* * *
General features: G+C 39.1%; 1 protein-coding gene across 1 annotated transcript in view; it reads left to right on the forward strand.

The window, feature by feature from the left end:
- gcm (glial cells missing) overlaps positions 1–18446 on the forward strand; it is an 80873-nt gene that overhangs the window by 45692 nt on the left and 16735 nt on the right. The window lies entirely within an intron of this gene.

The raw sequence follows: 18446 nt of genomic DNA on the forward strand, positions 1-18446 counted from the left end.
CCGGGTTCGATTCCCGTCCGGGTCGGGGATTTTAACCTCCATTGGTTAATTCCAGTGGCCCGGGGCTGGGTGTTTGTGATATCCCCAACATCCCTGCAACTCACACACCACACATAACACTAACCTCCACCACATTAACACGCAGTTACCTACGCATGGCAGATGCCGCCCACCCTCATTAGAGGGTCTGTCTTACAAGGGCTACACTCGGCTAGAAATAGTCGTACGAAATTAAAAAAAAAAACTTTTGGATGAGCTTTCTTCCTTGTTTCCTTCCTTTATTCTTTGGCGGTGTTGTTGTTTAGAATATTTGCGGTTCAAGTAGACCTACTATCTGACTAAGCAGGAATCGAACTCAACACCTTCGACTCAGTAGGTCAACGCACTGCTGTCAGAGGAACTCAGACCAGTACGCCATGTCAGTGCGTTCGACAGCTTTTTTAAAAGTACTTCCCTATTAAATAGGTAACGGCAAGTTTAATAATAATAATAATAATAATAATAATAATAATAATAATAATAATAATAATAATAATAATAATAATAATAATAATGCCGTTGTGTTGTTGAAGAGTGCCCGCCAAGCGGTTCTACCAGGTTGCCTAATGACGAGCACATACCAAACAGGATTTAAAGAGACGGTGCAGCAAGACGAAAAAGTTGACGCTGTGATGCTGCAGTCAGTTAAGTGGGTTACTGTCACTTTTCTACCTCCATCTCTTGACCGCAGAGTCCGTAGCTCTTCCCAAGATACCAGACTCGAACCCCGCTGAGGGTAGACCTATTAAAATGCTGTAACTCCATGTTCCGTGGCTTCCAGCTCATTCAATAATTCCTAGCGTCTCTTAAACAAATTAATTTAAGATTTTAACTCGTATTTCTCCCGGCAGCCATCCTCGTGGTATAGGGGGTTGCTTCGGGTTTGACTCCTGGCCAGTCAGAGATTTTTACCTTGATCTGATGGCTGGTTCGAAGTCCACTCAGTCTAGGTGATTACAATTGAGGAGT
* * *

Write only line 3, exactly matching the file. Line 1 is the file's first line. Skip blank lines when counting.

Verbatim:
- gcm (glial cells missing) overlaps positions 1–18446 on the forward strand; it is an 80873-nt gene that overhangs the window by 45692 nt on the left and 16735 nt on the right. The window lies entirely within an intron of this gene.